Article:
1. Lights on apparatus may have to be adjusted so they shine on the students who will be sitting on each side.
  2. Have two students sit, one on each side of apparatus, approximately the same distance away from the apparatus.
  3. Students need to line up their eyes and nose as best as they can.
  4. Have students adjust the lights so that one is relatively bright while the other is dim. Have observers view the results from the bright side. Remind the student sitting on the dim side that they will not observe the effect.
  5. Have students reverse the lighting conditions so the student initially on the dim side will have an opportunity to see the unusual effect.

Monsters of the Deep in a Drop of Pond Water

A drop of pond water at the end of a syringe or eyedropper can be treated as a small spherical lens. The light beam that falls on the drop refracts as it passes through the water-air interfaces at both sides of the droplet. The shadows of the small creatures contained in the suspended drop of pond water are magnified up to 1000 times by the liquid lens.

The top image shows the setup for the Monsters of the Deep using a ring stand to hold and adjust the drip rate of the eyedropper.

The bottom image shows the darkroom results of the various creatures we found in our “Swamp Water”.

Image courtesy of the 2006 Arbor Scientific Staff Science Olympics. Our drop of pond water was full of creatures. It was like a Monster convention!  Because of extreme lighting conditions, it was difficult to do it justice.

This activity was inspired by an article in The Physics Teacher magazine by Gorazd Planinsic.

Water-drop projector Physics Teacher 39, 76 (2001)

Watch the laser light on the screen. You should see the magnified shadow images of microscopic organisms floating and moving within the projected light. Small single-cell animals like paramecium appear as dark spots surrounded with interference fringe contours. Larger animals such as mosquito larvae, Cyclops, or water fleas appear like real monsters on the screen.

Pepper’s Ghost

The one-way mirror (see “Freaky Faces”) has long been used in the performing arts, magic acts, and amusement parks. It was exploited for theatrical purposes in the mid-nineteenth century when J.H. Pepper produced what appeared to be a hovering apparition on a London stage. By angling a large glass plate between the stage and the audience, Pepper produced an image of an actor who seemed to hover over the stage (see figure below). To create the illusion, a well-illuminated actor was located in front of and below the stage, out of the audience’s view. A light source of variable intensity was employed to make “Pepper’s Ghost” come and go at will. A darkened theater insured that unwanted reflections would not reveal the presence of the glass. Similar techniques are currently used in amusement parks and museums to startle and amaze unsuspecting visitors.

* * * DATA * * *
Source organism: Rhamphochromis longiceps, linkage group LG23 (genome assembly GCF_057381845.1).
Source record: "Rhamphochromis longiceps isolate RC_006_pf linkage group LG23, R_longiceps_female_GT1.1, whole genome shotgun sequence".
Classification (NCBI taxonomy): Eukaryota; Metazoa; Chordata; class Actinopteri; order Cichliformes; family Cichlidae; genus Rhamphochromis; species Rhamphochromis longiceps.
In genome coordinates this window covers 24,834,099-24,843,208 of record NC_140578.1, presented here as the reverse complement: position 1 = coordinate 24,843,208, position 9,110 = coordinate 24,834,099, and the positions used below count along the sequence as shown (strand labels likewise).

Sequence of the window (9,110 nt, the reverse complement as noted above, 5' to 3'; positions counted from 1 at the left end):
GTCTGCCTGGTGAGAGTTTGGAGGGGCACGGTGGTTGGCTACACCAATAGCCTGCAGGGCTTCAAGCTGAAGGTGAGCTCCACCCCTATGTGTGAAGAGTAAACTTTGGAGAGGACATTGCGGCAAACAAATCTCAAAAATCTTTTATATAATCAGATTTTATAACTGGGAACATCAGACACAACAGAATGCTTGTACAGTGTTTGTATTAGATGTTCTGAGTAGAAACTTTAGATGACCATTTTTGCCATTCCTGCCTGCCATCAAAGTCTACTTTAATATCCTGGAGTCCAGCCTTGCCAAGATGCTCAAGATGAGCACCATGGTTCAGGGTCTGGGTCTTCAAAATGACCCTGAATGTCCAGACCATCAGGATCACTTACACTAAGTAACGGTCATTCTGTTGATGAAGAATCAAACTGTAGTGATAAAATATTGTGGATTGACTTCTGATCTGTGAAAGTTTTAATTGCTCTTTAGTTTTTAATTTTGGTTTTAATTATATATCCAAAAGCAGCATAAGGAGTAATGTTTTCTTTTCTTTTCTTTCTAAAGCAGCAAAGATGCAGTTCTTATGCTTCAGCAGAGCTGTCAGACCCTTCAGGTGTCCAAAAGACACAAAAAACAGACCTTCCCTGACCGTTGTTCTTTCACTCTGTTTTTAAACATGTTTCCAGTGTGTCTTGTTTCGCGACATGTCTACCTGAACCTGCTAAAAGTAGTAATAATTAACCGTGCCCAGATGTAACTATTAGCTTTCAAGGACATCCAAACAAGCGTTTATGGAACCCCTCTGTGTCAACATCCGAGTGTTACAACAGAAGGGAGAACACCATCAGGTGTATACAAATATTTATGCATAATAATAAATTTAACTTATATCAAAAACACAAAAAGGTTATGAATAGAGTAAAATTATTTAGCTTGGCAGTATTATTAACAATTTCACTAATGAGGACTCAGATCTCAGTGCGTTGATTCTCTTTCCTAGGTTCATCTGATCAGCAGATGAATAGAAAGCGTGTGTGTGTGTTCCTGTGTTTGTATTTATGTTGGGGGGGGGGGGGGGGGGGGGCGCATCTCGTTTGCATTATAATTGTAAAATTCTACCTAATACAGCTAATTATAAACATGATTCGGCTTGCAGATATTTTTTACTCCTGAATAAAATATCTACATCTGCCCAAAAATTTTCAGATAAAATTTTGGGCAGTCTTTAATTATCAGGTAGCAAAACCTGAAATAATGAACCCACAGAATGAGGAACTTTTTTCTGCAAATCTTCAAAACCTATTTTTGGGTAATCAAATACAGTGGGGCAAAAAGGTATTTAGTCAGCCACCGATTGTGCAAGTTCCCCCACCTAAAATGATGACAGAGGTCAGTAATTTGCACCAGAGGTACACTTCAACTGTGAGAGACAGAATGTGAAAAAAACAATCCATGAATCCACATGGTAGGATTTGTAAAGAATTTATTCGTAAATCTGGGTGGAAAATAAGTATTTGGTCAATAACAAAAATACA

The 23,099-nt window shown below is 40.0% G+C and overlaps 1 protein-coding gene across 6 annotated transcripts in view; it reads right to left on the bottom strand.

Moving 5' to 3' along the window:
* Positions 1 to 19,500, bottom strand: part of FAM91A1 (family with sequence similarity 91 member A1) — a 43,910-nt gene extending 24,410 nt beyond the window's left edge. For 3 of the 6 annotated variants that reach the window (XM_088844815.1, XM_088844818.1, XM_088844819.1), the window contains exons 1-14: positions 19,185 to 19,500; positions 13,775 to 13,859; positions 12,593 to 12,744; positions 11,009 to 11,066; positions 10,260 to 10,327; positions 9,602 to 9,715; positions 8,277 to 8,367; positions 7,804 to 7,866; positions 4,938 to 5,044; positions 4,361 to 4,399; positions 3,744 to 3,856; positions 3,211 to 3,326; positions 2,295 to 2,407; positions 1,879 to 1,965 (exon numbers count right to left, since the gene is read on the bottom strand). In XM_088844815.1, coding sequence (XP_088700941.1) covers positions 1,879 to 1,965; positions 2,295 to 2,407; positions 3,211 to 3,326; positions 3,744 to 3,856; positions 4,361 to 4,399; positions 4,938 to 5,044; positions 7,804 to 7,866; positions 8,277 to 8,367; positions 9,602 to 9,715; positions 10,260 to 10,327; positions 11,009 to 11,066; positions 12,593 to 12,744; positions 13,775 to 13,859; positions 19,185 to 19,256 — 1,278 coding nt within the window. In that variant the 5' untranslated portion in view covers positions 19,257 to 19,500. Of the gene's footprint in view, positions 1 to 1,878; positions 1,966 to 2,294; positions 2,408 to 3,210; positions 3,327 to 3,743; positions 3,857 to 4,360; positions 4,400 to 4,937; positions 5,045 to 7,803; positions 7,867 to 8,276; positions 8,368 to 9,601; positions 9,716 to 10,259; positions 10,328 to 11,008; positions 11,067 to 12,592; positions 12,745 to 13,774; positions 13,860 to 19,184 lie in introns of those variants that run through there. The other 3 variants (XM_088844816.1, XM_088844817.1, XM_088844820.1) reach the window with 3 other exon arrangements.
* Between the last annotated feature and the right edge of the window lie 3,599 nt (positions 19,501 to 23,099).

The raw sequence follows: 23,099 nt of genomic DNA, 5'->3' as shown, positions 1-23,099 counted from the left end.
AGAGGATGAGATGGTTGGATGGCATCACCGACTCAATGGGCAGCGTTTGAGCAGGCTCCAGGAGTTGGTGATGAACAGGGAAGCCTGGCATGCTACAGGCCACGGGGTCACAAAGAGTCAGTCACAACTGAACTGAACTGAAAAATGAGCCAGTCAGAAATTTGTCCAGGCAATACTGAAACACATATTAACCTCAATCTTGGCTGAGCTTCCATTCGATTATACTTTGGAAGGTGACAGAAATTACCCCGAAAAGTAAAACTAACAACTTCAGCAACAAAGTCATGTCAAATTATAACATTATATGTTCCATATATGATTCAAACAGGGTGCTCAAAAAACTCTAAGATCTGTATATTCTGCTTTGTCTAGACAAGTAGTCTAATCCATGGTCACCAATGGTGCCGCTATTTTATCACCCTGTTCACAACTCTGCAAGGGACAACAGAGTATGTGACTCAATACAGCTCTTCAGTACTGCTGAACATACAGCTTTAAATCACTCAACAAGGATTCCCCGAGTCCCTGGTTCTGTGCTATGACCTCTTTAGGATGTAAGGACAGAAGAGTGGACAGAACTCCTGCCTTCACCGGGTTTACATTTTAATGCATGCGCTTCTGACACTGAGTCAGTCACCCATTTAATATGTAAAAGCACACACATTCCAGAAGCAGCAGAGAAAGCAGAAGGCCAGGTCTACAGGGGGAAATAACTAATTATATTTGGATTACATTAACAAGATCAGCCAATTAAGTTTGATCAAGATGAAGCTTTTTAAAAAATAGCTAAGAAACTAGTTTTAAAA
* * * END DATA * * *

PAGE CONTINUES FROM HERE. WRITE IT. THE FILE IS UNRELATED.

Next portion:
You can create a simple version of the Pepper’s Ghost illusion with a sheet of glass or Plexiglas, a candle, a drinking glass and a cardboard box. First, remove the flaps from the mouth of the box. Spray the inside of the box with black paint or line it with black construction paper. Place the sheet of glass or plastic over the mouth of the box. Ideally, the sheet of Plexiglas should be the same size as the opening; however, this is not necessary. Place the box on its side with the mouth of the box facing you. Fill the glass with water and place it inside the box. Now cover the opening with the Plexiglas sheet. You may wish to tape it in position. Finally, place a lighted candle in front of the box so that the candle is in front of the drinking glass and both objects are equidistant from the Plexiglas. Now turn off the room lights. When you light the candle, the flame will appear to be burning in the water! The photos below are physicist Dave Wall’s Pepper’s Ghost device.

A setup resembling the original Pepper’s Ghost apparatus may be constructed from a large sheet of glass or Plexiglas, a light source, and a person in costume or a scary mannequin. The reflecting sheet should be slightly taller than the observer. A smaller sheet may be used by raising it with supports.

A glass of water is placed at the exact location of the reflected image.

Here the actual candle is shielded from the viewer by a partial cylinder.

A costumed person or mannequin stands in front of the Plexiglas. When the person or mannequin is illuminated, a ghostly image will appear behind the clear reflecting surface. It’s fun to watch a friend go behind the Plexiglas and put their arm around the image or pass their hand through the body of the image.

The Reverse Mask